Research Centers, Programs & Projects
Sensory Motor Performance Program (SMPP) is devoted to the study of musculoskeletal, neuromuscular, and sensory disorders that are associated with abnormal control of posture and movement. Faculty members have appointments in the Feinberg School of Medicine and the McCormick School of Engineering & Applied Science, which are both part of Northwestern University. For more information about SMPP.
Brain Injury Research Program the major goal of the Brain Injury Research Program is to encourage collaboration among the various scientific disciplines that contribute to increasing our knowledge about the human brain in order to improve the range and specificity of treatments available to patients entering the facilities of the Rehabilitation Institute of Chicago. For more information about the Brain Injury Research Program.
Center for Aphasia Research and Treatment promotes the development and implementation of rehabilitation practices that enhance the communication skills of individuals who are living with aphasia and facilitate their engagement in life activities. The Center conducts clinical studies to establish the efficacy and effectiveness of aphasia treatments. For more information about Center for Aphasia Research and Treatment.
Center for Pain Studies was founded in 1976 by Dr. Robert G. Addison at RIC to support and develop research in the field of pain. From 1985 to 1993, clinical activities of the Center for Pain Studies were further developed by Dr. Richard Blonsky. For more information about Center for Pain Studies.
Center for Rehabilitation Outcomes Research (CROR) is responsible for conducting outcomes research at RIC. The importance placed on outcome studies in medical rehabilitation has grown dramatically in recent years as clinicians and researchers have been required to find cost-effective means of providing patient care. For more information about CROR.
Machines Assisting Recovery from Stroke - Rehabilitation Engineering Research Center (MARS - RERC) evaluates the utility of simple robotic devices for providing rehabilitation therapy after hemispheric stroke. Our broad intent is to develop devices that will assist the therapist in providing rationally based treatments that are intensive and long in duration. For more information about MARS - RERC.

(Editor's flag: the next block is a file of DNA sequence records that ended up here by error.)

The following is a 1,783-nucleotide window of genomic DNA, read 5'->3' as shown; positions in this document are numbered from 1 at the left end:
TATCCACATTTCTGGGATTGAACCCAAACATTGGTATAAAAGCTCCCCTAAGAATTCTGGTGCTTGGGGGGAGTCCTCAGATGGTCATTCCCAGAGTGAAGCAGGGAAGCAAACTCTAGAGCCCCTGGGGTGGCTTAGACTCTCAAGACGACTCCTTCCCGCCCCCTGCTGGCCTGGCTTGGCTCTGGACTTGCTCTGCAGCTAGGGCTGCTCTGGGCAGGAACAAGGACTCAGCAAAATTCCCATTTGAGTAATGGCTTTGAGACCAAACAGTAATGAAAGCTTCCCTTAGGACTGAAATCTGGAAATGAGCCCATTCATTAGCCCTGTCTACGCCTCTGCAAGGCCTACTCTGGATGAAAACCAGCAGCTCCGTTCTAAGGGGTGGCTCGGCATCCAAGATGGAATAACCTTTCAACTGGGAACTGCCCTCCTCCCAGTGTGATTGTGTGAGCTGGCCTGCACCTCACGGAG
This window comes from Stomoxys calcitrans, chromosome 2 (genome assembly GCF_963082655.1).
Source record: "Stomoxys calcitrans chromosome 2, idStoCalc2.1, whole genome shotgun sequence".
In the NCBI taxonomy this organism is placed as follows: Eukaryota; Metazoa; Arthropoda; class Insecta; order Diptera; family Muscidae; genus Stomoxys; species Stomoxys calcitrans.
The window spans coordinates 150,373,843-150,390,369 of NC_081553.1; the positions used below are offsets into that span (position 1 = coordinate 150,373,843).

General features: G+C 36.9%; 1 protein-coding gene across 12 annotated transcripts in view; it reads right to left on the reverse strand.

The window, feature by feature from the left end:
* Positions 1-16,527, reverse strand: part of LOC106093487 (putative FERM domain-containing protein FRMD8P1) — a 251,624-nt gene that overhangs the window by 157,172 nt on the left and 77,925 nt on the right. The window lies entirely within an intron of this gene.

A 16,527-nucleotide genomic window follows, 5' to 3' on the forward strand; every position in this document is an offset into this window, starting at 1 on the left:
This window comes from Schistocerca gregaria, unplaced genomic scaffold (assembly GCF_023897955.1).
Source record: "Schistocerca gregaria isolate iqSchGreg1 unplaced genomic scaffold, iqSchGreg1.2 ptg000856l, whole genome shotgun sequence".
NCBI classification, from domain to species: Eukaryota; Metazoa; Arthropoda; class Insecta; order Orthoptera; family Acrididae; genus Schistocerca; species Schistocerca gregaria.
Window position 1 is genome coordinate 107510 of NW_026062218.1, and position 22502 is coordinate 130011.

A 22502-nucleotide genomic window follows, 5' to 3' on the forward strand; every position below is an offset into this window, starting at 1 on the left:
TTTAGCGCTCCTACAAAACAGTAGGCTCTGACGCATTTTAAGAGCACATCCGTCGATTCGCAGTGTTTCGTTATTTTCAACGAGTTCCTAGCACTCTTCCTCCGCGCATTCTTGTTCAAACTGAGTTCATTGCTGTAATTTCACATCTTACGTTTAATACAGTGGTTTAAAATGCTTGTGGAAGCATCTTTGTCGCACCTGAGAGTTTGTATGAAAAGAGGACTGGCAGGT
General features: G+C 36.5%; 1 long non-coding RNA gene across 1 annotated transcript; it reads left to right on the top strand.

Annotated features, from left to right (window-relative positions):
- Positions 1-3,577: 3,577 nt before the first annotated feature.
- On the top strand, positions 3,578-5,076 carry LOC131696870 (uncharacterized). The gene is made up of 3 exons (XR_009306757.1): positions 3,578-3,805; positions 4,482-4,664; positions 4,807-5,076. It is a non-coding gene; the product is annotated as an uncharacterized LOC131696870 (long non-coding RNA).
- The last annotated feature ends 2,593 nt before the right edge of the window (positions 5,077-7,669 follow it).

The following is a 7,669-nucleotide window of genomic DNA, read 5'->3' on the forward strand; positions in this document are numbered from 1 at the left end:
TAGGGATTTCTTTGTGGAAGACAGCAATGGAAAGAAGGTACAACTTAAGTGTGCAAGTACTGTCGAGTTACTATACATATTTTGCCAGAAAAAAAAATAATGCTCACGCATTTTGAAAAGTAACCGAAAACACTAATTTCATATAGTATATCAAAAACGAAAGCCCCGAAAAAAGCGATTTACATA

Engineering for Neurologic Rehabilitation (R24) seeks to build on expertise in neuroscience and engineering that is concentrated in the research laboratories of the Rehabilitation Institute of Chicago (RIC) and Northwestern University, its affiliate. For more information about Engineering for Neurologic Rehabilitation.
Midwest Regional Spinal Cord Injury Care System (MRSCICS) is designated as the Midwest's first center for Spinal Cord Injury Treatment and recently named a Model System Spinal Cord Injury Center by the National Institute on Disability and Rehabilitation Research, RIC continues to pioneer research, as well as medical and technological advancements for people with spinal cord injuries. For more information about Midwest Regional Spinal Cord Injury Care System.
Timing Investigation Dosage Implementation (TIDI) – Rehabilitation Research and Engineering Center seeks to establish a rational basis for quantifying the appropriate time distribution for use of robotic and computer based interventions in rehabilitation therapy. These will include simple robotic devices for providing locomotion therapy after hemispheric stroke, computer based speech training for aphasia, virtual reality systems for upper extremity retraining after stroke, and passive stretching of ankle muscles to improve gait in stroke survivors. One project will examine training protocols with Ekso, an exoskeleton designed for use in patients with spinal cord injury. We have chosen to focus largely on stroke, because this is the most common neurological disorder requiring intensive and prolonged rehabilitation, and because the problems of stroke rehabilitation are systematically different from those faced in other major neurological disorders, such as spinal cord injury or traumatic brain injury. For more information about TIDI-RERC.